Ultimate Motorcycling Yamaha Ténéré 700 Project Bike: Off-Road Review

Yamaha Ténéré 700 Project Bike: Off-Road Review

I rode the Ultimate Motorcycling Yamaha Ténéré 700 Project Bike 1120 miles from Los Angeles to Portland so I could ride the forest roads of the Pacific Northwest. It proved to be a great travel partner—easy, agreeable, and fun. Now that we are off-roading, we are both happy to be knocking around in the elements together.

Turning the Ténéré 700 off the pavement and heading it down a dirt forest road for the first time reminded me of taking the leash off my dog at the trailhead on the first hike of spring. All she wants to know is, “Which way do I go, and why are you so slow?”

It’s because I need to stop and press the ABS button on the bottom right corner of the LCD panel to turn off the ABS! Okay. Now we can go, and go I have. So far, on four consecutive Saturdays, I have ridden over 300 miles of varied gravel forest roads, and some 4x4 two tracks that I wouldn’t have been riding on if it were a personally loaned bike—Yamaha won’t mind, of course.

In each case, the Ultimate Motorcycling Yamaha Ténéré 700 Project Bike has shown itself to be a stable, controllable, and comfortable exploration platform.

I received a 360-degree camera to review, and I happened to have turned it on just after turning onto an especially beautiful forest road. This is a frame grab of me candidly smiling simply because it was a beautiful day and in a beautiful place that the Yamaha Ténéré 700 brought me.

I had never ridden in the dirt with this amount of available horsepower, but that didn’t determine how easy it was to get used to it. The power comes on smoothly from idle and allows me to turtle, jackrabbit, or hold a steady pace, at my discretion.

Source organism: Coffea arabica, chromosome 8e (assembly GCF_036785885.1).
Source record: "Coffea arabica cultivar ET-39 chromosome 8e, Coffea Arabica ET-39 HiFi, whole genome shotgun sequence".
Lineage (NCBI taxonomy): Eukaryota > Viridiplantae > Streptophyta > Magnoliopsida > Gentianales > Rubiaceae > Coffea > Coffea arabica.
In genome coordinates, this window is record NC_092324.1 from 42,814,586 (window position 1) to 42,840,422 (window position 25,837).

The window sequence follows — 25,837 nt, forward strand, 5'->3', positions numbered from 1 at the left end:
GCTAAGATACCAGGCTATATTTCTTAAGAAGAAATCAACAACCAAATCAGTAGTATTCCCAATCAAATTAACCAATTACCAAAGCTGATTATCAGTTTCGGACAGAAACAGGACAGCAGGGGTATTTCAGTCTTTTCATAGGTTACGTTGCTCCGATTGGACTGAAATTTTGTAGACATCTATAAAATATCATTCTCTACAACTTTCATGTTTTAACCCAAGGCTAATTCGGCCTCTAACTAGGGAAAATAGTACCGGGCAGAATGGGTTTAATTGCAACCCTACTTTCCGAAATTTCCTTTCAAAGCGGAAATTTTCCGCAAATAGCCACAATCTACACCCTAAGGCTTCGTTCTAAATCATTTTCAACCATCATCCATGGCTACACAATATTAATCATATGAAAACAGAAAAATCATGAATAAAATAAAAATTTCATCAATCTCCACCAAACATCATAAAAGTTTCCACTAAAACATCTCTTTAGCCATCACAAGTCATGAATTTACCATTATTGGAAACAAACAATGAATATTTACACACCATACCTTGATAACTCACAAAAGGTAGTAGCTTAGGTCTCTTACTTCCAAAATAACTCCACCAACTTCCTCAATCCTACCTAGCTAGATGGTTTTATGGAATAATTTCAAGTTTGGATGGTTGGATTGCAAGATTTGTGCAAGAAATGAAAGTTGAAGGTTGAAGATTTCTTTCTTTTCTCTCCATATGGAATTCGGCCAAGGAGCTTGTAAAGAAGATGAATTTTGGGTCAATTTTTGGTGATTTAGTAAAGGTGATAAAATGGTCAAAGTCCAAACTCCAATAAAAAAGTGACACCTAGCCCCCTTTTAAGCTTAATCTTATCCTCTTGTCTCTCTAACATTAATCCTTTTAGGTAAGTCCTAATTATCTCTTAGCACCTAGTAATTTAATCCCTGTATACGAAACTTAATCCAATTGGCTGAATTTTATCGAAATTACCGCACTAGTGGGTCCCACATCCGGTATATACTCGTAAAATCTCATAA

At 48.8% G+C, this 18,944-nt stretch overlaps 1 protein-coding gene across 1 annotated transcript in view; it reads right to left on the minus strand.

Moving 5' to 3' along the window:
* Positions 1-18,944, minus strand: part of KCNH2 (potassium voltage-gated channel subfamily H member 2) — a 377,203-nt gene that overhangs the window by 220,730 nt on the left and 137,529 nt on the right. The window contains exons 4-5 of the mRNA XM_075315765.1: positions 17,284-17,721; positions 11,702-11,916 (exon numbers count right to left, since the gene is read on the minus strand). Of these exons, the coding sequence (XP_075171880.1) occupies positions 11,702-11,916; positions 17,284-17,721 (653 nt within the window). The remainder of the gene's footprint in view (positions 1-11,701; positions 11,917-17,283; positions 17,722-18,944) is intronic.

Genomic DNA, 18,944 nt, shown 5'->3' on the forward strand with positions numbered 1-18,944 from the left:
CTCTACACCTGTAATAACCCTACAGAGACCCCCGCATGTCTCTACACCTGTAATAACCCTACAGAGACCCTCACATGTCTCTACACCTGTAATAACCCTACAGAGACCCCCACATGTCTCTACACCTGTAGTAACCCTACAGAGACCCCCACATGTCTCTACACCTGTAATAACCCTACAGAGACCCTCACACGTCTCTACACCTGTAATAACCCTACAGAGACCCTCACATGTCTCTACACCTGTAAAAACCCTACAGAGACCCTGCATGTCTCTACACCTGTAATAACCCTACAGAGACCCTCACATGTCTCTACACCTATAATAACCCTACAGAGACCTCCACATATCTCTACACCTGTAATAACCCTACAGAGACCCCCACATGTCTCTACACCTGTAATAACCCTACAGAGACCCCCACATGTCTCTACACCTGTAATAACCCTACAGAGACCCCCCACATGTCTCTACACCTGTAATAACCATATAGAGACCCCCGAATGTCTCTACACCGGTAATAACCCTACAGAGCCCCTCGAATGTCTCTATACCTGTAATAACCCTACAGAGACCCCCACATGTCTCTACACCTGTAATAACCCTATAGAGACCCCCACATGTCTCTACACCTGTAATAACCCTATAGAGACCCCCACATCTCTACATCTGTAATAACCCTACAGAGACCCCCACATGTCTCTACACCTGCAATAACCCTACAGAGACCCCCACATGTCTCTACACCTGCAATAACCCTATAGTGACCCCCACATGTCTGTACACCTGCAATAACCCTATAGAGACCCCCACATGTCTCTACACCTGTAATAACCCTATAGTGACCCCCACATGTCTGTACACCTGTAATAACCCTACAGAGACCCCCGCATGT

Downhill, the engine braking is all that is needed for all but the most serious grades. Uphill, the power is infinitely controllable and doesn’t have me breaking the rear tire loose, unless I want to. The front brake application is linear and gives plenty of feedback. Its one-finger control gives me all the confidence I need to use it to control my speed and all stops, including downhills.

My preference is to stand when off-road. The ergonomics of the standing position for my 5’ 9” frame are simply perfect. I can get way up on the fuel tank, and my arms are in a comfortable position with knees locked.

My single fingers on the front brake and clutch are angled correctly for long-time comfort. The stock footpegs are positioned well and, while standing forward, I can still glance at the LCD display without leaning back.

I haven’t ridden with them on yet, but my protective, trail-riding knee pads are bulky and will require wider footpegs to keep me from standing bowled. There is no way to get under the shifter with the high toebox of my Klim Adventure GTX boots, so I quickly mastered shifting with side toe pressure. It did take a while to stop hitting neutral when upshifting from 1st to 2nd gear.

So far, all my Yamaha Ténéré 700 off-road riding has been with a new friend I met on a local dual-sport forum. He has been riding all his life and off-road for four years. He was leading on the first two rides, and I was getting to know how it feels to be riding off-road again. I was comfortable with his pace of about 30 mph in the gravel twisties.